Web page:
Apple in Your Eye
One Steve Jobs biopic isn’t cool. You know what’s cool? TWO Steve Jobs biopics. At least according to Hollywood.
Though it’s been widely-rumored since late last year, a press release issued by Sony Pictures yesterday confirmed what is either your worst nightmare or dream come true, depending on how pearl-clutchy you are about the tech industry: Aaron Sorkin will be adapting Walter Isaacson’s bestselling biography of Steve Jobs for Sony Pictures. We’re positive it will be every bit as packed with heavy-handed dramatic irony and “so bad it’s good” euphoria as The Social Network is.
Sign of the Times
Randi Zuckerberg isn’t the only enterprising producer trying to bring Startupland to the small screen. Over the weekend, Deadline Hollywood reported that Kevin Spacey will be executive producing a new drama on E! Entertainment Television called “Upstarts” about “Silicon Valley’s digital gold rush.” Michael De Luca, the Oscar-nominated executive producer behind The Social Network will also be executive producing the show. Considering that film was Patient Zero for startup fever, we expect a similar outbreak from the TV version.
The Tao of Steve
Word broke today that Aaron Sorkin (The West Wing, A Few Good Men, The Social Network) is on the shortlist of those Sony is looking at to write the biopic of Steve Jobs. Surely, it could be like most of Sorkin’s screenplays often are a massive hit. To be kind, there’s just a hint of unfortunate awkwardness that could come into play with Aaron Sorkin at the helm. To be fair: Sorkin’s just not the right guy for this.
It's a Zuck Zuck Zuck Zuck World
Former Harvard University president Larry Summers gave the audience at Fortune‘s Brainstorm Tech conference the real back story on a familiar scene from The Social Network. In Aaron Sorkin’s version of events, Mr. Summers couldn’t be bothered with Cameron and Tyler Winklevoss’ attempt to halt Mark Zuckerberg’s world domination with Harvard’s code of conduct. But what Mr. Summers was really thinking may have been worse. “Rarely, have I encountered such swagger, and I tried to respond in kind,” he told the crowd, adding:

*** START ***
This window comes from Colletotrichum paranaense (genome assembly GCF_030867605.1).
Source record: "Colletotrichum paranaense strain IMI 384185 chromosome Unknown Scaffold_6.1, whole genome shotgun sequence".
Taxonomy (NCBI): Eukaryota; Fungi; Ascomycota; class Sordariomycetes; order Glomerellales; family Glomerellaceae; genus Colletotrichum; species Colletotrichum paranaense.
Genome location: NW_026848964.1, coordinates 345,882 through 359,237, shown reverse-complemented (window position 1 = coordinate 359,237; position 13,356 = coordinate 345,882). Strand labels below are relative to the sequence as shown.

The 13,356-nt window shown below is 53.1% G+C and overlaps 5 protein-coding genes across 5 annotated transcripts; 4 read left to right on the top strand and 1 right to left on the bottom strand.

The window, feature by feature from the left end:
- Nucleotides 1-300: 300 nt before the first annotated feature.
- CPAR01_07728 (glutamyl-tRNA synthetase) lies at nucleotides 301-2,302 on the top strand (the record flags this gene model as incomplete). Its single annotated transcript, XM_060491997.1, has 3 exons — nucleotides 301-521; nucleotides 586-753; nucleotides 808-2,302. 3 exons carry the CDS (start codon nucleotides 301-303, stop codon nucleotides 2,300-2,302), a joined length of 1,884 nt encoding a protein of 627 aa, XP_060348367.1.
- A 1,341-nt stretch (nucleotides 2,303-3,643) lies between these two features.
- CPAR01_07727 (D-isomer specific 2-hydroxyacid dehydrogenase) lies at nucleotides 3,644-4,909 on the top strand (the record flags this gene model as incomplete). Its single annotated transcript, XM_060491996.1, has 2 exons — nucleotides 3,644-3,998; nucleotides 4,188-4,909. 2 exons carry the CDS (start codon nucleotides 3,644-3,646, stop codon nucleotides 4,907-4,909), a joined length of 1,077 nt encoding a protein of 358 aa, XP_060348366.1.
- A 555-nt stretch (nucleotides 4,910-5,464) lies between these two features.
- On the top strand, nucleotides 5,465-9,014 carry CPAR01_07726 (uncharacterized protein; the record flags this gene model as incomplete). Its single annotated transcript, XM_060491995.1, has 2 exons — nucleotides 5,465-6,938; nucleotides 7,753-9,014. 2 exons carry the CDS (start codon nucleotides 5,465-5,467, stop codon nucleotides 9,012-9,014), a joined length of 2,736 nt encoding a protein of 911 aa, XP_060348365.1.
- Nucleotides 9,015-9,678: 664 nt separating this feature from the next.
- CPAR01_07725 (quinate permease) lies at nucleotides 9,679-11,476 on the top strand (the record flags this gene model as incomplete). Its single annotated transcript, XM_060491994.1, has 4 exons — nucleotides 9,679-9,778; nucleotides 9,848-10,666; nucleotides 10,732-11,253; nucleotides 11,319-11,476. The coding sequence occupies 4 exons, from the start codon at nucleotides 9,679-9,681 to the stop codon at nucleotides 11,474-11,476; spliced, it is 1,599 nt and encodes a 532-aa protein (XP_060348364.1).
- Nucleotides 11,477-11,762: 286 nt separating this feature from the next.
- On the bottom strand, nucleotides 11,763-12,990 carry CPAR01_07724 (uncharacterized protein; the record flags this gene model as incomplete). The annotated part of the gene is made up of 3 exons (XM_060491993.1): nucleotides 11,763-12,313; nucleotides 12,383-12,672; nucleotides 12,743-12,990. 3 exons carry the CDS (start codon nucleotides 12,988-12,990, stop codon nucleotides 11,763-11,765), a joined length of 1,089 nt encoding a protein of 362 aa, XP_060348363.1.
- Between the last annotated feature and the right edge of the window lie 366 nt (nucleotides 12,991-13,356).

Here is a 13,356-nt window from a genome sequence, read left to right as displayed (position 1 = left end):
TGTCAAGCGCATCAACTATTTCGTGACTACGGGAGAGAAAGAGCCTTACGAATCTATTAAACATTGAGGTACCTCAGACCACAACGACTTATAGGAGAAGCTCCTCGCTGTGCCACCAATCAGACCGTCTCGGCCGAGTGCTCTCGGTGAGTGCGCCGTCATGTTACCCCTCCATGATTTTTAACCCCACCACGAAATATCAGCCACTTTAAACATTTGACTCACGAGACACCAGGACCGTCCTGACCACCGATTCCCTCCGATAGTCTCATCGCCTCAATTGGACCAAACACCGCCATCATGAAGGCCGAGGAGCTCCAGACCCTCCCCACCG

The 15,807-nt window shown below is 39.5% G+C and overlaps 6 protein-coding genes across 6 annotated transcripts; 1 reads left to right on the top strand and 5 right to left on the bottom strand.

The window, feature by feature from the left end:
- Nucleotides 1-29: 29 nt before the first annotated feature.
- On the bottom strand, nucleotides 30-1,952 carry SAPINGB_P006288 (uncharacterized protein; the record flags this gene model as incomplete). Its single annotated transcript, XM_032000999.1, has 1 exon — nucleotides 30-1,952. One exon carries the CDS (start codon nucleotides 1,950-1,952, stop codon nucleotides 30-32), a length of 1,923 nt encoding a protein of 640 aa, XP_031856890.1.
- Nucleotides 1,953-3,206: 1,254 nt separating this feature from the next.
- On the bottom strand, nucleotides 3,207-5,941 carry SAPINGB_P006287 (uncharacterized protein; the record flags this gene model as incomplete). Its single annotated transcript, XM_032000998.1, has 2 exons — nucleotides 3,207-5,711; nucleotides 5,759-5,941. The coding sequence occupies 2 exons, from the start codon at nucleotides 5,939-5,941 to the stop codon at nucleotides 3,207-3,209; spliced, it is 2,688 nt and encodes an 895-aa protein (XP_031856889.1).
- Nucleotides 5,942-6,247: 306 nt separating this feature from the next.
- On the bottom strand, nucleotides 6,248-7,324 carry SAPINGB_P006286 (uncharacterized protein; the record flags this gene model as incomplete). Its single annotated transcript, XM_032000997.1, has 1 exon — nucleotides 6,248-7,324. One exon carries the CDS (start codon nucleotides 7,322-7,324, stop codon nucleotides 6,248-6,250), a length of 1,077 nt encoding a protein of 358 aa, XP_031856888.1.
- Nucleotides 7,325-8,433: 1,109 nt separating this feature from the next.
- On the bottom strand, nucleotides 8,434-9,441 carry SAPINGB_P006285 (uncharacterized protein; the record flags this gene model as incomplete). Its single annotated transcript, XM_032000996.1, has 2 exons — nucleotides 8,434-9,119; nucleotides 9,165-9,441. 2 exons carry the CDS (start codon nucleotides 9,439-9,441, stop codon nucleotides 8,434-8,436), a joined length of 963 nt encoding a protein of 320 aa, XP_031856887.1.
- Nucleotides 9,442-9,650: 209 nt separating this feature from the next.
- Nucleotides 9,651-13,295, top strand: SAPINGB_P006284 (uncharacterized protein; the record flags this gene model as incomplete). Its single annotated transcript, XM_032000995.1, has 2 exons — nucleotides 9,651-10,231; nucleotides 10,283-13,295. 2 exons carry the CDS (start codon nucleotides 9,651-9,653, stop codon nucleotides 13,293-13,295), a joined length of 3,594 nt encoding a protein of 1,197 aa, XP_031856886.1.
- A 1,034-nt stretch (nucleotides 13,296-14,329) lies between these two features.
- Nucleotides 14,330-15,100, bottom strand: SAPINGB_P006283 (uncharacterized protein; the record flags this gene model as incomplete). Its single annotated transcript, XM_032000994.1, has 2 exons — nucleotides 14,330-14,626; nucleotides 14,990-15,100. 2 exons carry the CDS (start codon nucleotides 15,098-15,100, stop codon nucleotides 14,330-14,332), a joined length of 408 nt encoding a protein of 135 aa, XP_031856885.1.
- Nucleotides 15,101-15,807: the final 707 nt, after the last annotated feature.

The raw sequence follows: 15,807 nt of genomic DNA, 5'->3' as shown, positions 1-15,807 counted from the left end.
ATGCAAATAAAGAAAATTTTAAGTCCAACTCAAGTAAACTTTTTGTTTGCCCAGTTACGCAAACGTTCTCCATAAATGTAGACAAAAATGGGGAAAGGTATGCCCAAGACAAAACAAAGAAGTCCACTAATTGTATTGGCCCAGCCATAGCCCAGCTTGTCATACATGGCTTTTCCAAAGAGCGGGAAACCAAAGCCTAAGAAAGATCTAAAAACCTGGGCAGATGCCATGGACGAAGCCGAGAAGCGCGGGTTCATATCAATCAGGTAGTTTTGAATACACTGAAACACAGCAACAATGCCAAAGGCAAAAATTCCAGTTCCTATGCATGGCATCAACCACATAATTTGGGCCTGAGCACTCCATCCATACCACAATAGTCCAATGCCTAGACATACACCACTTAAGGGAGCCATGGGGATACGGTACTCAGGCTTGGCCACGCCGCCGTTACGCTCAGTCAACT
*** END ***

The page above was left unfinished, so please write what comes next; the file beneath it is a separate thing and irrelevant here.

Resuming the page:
“One of the things you learn as a college president is that if an undergraduate is wearing a tie and jacket on Thursday afternoon at three o’clock, there are two possibilities. One is that they’re looking for a job and have an interview; the other is that they are an asshole. This was the latter case.”
Another reason to keep the start-up dress code “business shabby.”
Silicon Alley Redux
“I can’t tell you the whole idea.” The Internet entrepreneur on the other end of the phone sounded panicky. “It’s going to sound ludicrous and ambitious, more ludicrous and ambitious than most.”
The voice belonged to a 27-year-old Stanford law student—“just about the oldest you can be where I cannot remember not having a computer”—who was in New York last week to talk to people about his new concept for a website.
He gave a few vague descriptors that could apply to half the start-ups in New York.
“I definitely don’t want it in the newspaper,” he said. “I’m worried that even little sign posts toward what I want to build are dangerous.”